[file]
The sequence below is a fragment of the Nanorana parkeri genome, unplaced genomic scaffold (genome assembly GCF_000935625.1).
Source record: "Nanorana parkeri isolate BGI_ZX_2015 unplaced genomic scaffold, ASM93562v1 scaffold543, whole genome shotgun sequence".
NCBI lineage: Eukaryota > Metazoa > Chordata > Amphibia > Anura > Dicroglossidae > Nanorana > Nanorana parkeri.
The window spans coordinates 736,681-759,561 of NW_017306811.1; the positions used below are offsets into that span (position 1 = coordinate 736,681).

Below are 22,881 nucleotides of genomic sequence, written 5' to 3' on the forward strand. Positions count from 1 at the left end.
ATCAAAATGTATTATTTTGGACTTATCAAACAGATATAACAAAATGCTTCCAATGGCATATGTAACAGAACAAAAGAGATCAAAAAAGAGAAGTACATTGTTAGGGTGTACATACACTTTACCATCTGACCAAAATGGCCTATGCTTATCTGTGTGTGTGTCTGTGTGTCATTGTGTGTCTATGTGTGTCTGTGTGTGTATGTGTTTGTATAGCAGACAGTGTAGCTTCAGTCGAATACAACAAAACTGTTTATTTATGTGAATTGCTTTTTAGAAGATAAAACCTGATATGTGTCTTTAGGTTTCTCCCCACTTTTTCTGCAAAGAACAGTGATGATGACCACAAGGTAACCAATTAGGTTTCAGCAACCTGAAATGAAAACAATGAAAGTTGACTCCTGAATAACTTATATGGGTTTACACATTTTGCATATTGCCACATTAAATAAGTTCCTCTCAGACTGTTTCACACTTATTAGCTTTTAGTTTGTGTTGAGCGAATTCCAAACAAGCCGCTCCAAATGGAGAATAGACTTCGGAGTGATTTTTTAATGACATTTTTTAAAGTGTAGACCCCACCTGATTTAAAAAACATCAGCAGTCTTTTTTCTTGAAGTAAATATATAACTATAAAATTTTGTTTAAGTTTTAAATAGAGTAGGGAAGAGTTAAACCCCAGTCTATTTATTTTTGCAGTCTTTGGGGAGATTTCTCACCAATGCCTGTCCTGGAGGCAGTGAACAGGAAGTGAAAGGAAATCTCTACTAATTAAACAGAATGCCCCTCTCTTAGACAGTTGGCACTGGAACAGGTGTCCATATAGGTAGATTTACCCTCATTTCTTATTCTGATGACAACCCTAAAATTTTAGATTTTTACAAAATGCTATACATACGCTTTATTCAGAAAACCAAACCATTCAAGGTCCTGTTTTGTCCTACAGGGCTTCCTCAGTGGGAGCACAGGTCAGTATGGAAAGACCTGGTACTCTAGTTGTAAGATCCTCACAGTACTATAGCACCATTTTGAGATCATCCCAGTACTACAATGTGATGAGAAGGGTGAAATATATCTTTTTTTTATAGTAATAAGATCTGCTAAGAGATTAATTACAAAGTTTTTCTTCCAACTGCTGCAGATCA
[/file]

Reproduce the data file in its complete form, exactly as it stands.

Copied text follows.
The sequence below is a fragment of the Nanorana parkeri genome, unplaced genomic scaffold (genome assembly GCF_000935625.1).
Source record: "Nanorana parkeri isolate BGI_ZX_2015 unplaced genomic scaffold, ASM93562v1 scaffold543, whole genome shotgun sequence".
NCBI lineage: Eukaryota > Metazoa > Chordata > Amphibia > Anura > Dicroglossidae > Nanorana > Nanorana parkeri.
The window spans coordinates 736,681-759,561 of NW_017306811.1; the positions used below are offsets into that span (position 1 = coordinate 736,681).

Below are 22,881 nucleotides of genomic sequence, written 5' to 3' on the forward strand. Positions count from 1 at the left end.
ATCAAAATGTATTATTTTGGACTTATCAAACAGATATAACAAAATGCTTCCAATGGCATATGTAACAGAACAAAAGAGATCAAAAAAGAGAAGTACATTGTTAGGGTGTACATACACTTTACCATCTGACCAAAATGGCCTATGCTTATCTGTGTGTGTGTCTGTGTGTCATTGTGTGTCTATGTGTGTCTGTGTGTGTATGTGTTTGTATAGCAGACAGTGTAGCTTCAGTCGAATACAACAAAACTGTTTATTTATGTGAATTGCTTTTTAGAAGATAAAACCTGATATGTGTCTTTAGGTTTCTCCCCACTTTTTCTGCAAAGAACAGTGATGATGACCACAAGGTAACCAATTAGGTTTCAGCAACCTGAAATGAAAACAATGAAAGTTGACTCCTGAATAACTTATATGGGTTTACACATTTTGCATATTGCCACATTAAATAAGTTCCTCTCAGACTGTTTCACACTTATTAGCTTTTAGTTTGTGTTGAGCGAATTCCAAACAAGCCGCTCCAAATGGAGAATAGACTTCGGAGTGATTTTTTAATGACATTTTTTAAAGTGTAGACCCCACCTGATTTAAAAAACATCAGCAGTCTTTTTTCTTGAAGTAAATATATAACTATAAAATTTTGTTTAAGTTTTAAATAGAGTAGGGAAGAGTTAAACCCCAGTCTATTTATTTTTGCAGTCTTTGGGGAGATTTCTCACCAATGCCTGTCCTGGAGGCAGTGAACAGGAAGTGAAAGGAAATCTCTACTAATTAAACAGAATGCCCCTCTCTTAGACAGTTGGCACTGGAACAGGTGTCCATATAGGTAGATTTACCCTCATTTCTTATTCTGATGACAACCCTAAAATTTTAGATTTTTACAAAATGCTATACATACGCTTTATTCAGAAAACCAAACCATTCAAGGTCCTGTTTTGTCCTACAGGGCTTCCTCAGTGGGAGCACAGGTCAGTATGGAAAGACCTGGTACTCTAGTTGTAAGATCCTCACAGTACTATAGCACCATTTTGAGATCATCCCAGTACTACAATGTGATGAGAAGGGTGAAATATATCTTTTTTTTATAGTAATAAGATCTGCTAAGAGATTAATTACAAAGTTTTTCTTCCAACTGCTGCAGATCA